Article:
In each campaign, your hero’s stats and inventory get carried over to the next chapter so you will want to scavenge high and low for better items to help you out in battles later. Some items are hidden in crates/barrels which you must destroy to get them. Others are quest rewards, yes there are quests in Warcraft 3, how else did World Of Warcraft become an MMO?
Questing in Warcraft 3 can make either a huge or small difference though sometimes it’s almost essential to do them, particularly if you aren’t a very good player. As such, Warcraft 3 offers many different approaches which doesn’t give it too many merits considering it is after all a RTS and as such it is expected to have multiple “strategies” to winning campaigns, quests are merely one of these.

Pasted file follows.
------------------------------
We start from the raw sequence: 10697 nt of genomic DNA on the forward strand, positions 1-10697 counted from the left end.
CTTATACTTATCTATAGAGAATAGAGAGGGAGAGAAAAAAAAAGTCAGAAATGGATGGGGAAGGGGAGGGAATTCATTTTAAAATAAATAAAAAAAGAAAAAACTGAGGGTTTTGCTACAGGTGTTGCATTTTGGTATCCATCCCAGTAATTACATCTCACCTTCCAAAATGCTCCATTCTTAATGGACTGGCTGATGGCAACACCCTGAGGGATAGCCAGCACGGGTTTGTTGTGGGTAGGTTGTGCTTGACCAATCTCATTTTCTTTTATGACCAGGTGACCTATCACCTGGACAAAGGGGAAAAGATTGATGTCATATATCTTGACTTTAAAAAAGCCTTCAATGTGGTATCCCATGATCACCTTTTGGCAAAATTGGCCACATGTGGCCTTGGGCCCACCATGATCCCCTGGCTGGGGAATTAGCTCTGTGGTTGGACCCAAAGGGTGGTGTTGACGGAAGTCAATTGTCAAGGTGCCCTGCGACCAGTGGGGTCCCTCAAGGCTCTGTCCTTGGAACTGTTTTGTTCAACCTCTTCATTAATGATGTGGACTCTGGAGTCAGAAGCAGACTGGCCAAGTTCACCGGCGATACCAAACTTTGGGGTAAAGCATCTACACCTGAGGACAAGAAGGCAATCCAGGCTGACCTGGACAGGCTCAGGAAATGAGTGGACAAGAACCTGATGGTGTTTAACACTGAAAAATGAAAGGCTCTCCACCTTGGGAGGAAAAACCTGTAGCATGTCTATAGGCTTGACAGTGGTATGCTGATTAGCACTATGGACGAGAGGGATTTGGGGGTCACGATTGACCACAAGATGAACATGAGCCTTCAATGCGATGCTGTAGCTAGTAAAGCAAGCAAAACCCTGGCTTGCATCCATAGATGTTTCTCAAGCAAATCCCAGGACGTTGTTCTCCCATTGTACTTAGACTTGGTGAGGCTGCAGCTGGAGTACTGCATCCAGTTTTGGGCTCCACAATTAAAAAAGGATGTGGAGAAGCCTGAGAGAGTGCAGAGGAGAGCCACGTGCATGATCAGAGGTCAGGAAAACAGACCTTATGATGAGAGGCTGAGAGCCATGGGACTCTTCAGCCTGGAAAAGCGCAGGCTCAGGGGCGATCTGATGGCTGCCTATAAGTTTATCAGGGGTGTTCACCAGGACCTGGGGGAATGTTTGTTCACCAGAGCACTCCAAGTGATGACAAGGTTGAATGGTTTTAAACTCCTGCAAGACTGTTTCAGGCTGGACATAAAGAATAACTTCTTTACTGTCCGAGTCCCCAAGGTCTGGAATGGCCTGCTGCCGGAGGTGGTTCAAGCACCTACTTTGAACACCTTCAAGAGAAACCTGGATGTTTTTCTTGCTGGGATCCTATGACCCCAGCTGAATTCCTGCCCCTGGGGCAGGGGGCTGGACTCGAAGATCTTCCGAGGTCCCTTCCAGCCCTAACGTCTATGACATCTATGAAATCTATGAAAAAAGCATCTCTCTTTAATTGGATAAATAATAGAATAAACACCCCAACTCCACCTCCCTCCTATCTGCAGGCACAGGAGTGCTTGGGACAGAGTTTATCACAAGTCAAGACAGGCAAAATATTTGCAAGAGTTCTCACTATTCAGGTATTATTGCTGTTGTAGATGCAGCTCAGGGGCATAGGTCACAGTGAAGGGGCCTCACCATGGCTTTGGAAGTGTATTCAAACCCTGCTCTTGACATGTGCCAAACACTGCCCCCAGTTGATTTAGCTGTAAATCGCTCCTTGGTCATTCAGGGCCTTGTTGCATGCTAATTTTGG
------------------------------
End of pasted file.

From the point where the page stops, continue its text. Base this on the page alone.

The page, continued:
In addition, there are some levels, usually interior levels which give you a small group of units and a hero and send you into a more RPG style environment where there is no base to help you and you instead have to rely on your hero and units. If your hero dies it’s game over. These sections are usually quite innovative and as an RPG fan I quite enjoyed them, even if they are a little too easy as you are mostly battling through creep camps. There is one in particular near the end of the game which is actually quite challenging.
This is where the game makes use of puzzles to get from place to place. You will find many circle’s of power, these are used to interact with certain things. In addition, there are switches too, kind like pressure plates which can be used in a similar manner. Some missions meld both traditional and RPG style levels together. For example, one level requires you to send out workers to repair some observatories and you are given limited units and workers to repair with and as such you have to make your way through creep infested areas with limited units, eventually you find a gold mine and are expected to build a base. From here on out you are able to build more units to bolster your forces and you will need to, because the undead have already noticed you and are attacking.